Research summaries for three countries listed combined retail value shares that included domestic and international producers:[14] Brazil's domestic producers led hand dishwashing products with Química Amparo, Bombril, and Flora Produtos de Higiene e Limpeza; Poland's Grupa Inco with Ludwik and Lucek brands, and Henka Polska with Pur and Somat brands, led sales with a combined retail value share of 46%; and in Belarus the Russian company PZ Cussons PLC accounted for 24% of retail value shares, with Morning Fresh brand, followed by Procter and Gamble (20%) and Henkel (19%).

Summaries for two countries listed combined results for international companies and brands:[14] in the Czech Republic, Procter and Gamble, Henkel, and Reckitt Benckiser held a combined 71% retail value share; and in Turkey Reckitt Benckiser's Finish brand led with 32% retail value share for automatic dishwashing, while Henkel had 31% retail value share, and Pril brand led hand dishwashing liquid with a 42% retail value share.

In fifteen markets, domestic producers held the greatest 2013 retail value share with local brands:[14] in China, Guangzhou Liby Enterprise Group held a 30% retail value share; Hong Kong company Lam Soon held 44% retail value share with Axe and Labour brands; Singapore company Lion Corp led sales with Mama Lemon, Mama Lemon Antibacterial, and Mama Royal brands; South Korean company LG Household & Health Care Ltd. held a 54% retail value share with dishwashing brands Pong Pong, Natural Pong and Safe; in Japan, Kao held a 33% retail value share with CuCute brand; Alimentos Polar in Venezuela held a 37% retail value share with Las Laves brand. In Nigeria, PZ Industries PLC held a 63% share, with Morning Fresh brand. In Norway, Lilleborg AS held 71% retail value share, with Sun and Zalo brands; in Bulgaria, Ficosota Syntez held 29% retail value share, with Eho and Feya brands; in Macedonia, Saponia dd held 22% retail value share; in Iran, Paxan Co. held 24% retail value share with Barf, Orchid, Goli, and Pride brands; in Bolivia, Astrix SA held 47%retail value share with Ola brand; in Peru, Intradevco Industrial SA held 63% retail value share with Sapolio brand; in Venezuela, Alimentos Polar held 37% retail value share with Las Llaves brand. The summary of dishwashing in Kenya noted most consumers there use alternatives like laundry detergent powder or soap instead of dishwashing liquids, but listed Haco as the leading dishwashing liquid, from Haco Tiger Brands Ltd.[15]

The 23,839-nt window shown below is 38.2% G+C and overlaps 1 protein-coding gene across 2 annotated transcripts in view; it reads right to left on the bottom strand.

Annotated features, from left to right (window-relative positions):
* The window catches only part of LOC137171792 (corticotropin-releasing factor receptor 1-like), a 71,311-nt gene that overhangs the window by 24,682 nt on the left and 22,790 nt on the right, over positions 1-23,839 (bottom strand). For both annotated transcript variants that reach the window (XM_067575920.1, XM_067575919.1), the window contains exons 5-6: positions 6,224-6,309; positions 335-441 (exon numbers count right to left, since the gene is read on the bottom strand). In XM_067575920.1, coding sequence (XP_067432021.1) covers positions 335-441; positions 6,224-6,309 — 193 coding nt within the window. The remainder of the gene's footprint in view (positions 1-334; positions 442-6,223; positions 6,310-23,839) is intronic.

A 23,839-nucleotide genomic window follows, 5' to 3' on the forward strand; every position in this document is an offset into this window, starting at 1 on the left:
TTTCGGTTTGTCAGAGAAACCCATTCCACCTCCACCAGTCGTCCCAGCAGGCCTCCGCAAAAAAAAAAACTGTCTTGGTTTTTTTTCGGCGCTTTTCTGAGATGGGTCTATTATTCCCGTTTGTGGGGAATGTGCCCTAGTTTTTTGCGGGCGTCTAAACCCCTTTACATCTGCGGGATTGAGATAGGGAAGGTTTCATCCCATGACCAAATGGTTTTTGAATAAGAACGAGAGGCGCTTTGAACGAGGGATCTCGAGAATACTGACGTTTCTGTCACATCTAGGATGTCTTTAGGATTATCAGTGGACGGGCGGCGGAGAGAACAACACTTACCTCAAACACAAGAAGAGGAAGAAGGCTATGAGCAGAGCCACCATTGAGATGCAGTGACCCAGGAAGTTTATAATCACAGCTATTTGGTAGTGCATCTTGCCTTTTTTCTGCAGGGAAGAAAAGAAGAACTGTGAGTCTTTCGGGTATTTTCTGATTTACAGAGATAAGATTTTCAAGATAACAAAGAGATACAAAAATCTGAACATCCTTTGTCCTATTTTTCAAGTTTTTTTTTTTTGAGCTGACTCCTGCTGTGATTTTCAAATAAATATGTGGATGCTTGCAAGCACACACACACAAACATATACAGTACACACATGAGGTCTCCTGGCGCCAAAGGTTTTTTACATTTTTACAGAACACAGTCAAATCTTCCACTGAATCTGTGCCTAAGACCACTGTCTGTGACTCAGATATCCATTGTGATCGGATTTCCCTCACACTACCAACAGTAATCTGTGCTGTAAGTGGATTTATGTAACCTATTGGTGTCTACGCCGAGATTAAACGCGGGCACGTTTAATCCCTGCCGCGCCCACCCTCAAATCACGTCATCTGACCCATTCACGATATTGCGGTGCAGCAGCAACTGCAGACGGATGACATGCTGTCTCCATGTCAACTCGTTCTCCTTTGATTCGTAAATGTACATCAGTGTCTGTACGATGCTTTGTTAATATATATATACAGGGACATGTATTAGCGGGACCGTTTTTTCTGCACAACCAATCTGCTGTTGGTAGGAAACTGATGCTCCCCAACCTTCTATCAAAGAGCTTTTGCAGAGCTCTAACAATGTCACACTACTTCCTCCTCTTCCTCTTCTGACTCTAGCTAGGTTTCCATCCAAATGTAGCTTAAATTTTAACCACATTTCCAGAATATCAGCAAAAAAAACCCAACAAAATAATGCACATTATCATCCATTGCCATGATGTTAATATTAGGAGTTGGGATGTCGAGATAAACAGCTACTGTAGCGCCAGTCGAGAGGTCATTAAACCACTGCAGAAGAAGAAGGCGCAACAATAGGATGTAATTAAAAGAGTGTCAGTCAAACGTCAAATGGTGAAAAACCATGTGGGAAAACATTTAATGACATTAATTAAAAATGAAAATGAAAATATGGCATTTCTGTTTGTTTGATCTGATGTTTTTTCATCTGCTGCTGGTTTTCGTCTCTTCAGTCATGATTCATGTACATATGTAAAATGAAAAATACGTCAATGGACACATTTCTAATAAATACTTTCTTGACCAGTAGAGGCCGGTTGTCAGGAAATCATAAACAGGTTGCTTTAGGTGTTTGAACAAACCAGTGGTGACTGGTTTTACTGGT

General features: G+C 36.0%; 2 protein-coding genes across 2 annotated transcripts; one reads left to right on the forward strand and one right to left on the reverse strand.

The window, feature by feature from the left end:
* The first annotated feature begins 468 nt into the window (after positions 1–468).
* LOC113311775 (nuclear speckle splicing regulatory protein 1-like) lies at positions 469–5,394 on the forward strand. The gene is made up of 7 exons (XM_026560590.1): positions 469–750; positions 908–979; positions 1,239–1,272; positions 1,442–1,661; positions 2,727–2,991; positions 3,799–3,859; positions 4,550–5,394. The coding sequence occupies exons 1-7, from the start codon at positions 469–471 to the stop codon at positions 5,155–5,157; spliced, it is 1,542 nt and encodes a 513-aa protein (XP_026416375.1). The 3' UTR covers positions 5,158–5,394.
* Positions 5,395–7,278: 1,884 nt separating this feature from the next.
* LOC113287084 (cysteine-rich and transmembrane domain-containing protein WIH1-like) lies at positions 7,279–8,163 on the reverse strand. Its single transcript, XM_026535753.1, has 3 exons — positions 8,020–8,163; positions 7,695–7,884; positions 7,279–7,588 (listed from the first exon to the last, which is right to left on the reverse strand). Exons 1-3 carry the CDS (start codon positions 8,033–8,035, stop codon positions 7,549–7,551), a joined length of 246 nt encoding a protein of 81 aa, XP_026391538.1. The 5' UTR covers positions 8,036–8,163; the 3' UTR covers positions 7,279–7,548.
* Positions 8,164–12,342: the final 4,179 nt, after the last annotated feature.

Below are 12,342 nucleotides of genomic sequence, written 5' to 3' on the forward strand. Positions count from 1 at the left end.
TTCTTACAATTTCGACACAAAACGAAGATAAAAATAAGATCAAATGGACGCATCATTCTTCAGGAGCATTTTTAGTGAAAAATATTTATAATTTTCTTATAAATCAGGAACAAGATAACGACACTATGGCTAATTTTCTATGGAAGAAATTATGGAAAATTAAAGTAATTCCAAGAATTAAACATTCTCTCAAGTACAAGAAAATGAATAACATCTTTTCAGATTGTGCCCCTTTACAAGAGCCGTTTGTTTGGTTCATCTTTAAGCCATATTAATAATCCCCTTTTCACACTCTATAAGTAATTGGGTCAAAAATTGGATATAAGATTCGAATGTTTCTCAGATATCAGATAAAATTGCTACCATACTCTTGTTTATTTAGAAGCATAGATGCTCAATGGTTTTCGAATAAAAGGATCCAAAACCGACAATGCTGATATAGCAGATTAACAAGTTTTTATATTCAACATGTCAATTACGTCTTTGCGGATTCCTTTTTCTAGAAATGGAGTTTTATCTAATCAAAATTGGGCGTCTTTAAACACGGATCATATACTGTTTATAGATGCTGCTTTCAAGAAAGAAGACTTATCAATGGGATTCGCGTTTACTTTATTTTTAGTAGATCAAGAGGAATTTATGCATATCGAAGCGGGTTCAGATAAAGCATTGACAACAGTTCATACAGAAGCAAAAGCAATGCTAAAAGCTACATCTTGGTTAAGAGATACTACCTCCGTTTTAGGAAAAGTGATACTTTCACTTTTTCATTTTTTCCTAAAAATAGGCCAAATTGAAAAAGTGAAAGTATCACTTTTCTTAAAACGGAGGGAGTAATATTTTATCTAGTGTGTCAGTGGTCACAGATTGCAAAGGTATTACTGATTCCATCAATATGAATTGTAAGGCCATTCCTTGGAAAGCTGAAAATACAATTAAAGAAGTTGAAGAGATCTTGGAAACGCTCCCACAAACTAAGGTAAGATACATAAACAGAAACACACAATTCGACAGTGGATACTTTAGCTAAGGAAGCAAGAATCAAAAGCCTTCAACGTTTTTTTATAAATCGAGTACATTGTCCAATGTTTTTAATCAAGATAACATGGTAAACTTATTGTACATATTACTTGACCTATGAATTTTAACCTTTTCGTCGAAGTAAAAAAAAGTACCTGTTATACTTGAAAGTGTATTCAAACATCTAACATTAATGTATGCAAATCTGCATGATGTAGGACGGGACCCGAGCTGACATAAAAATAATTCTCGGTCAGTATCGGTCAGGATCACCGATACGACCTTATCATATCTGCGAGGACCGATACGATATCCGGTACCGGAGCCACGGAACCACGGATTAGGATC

Primary uses

Dishwashing liquid is used primarily for removing food from used dishes and tableware.[4][6] Heavy soil (large food particles) is generally scraped from the dishes before using.[6] Detergent formula can vary based on use (hand or automatic).[4]

Hand dishwashing

Hand dishwashing is generally performed in the absence of a dishwashing machine, when large "hard-to-clean" items are present, or through preference.[4] Some dishwashing liquids can harm household silver, fine glassware, anything with gold leaf, disposable plastics, and any objects made of brass, bronze, cast iron, pewter, tin, or wood, especially when combined with hot water and the action of a dishwasher.[6] When dishwashing liquid is used on such objects it is intended that they be washed by hand.[6]

Hand dishwashing detergents utilize surfactants to play the primary role in cleaning.[4] The reduced surface tension of dishwashing water, and increasing solubility of modern surfactant mixtures, allows the water to run off the dishes in a dish rack very quickly. However, most people also rinse the dishes with pure water to make sure to get rid of any soap residue that could affect the taste of the food.[16]

Dishwashing liquid can be a skin irritant and cause hand eczema. Those with "sensitive skin" are advised amongst other things to persuade someone else to do the washing up.[17]

Automatic dishwashing

Automatic dishwashing involves the use of a dishwashing machine or other apparatus.[4] It is generally chosen through convenience, sanitation, or personal preference.[4] The cleaning is less reliant on the detergent's surfactants but more reliant on machine's hot water as well as the detergent's builders, bleach, and enzymes.[4] Automatic dishwashing detergents' surfactants generally have less foam to avoid disrupting the machine.[4]

Informal uses

Reader's Digest notes its use as an ant killer, weed killer, to help spread water-borne fertilizer, and to wash human hair.[18] Good Housekeeping says it can be used mixed with vinegar to attract and drown fruit flies.[19] Dishwashing detergent has been used to clean mirrors as well as windows.[20]

  • Pling, an open source general purpose cleaner for glazed, plastic, chrome and inox bathroom and kitchen surfaces, published by Twibright Labs, uses dishwashing liquid as one of active ingredients.[21]
  • Dishwashing liquid can be mixed with water and additional ingredients such as glycerin and sugar to produce a bubble-blowing solution.[22]
  • Dishwashing liquid may be used for cleaning delicate clothing fabrics such as hosiery and lingerie.[23]
  • Dishwashing liquid is frequently recommended in a dilute solution to make decals and vinyl graphics easier to position when applying.[24][25]
  • In industry, dishwashing liquid is also used to inspect pressurized equipment for leaks, such as propane fittings.[26][27] It is used to inspect pneumatic tires for flats, as well as for quality assurance during the installation process, and as a mounting bead lubricant.[28][29][30]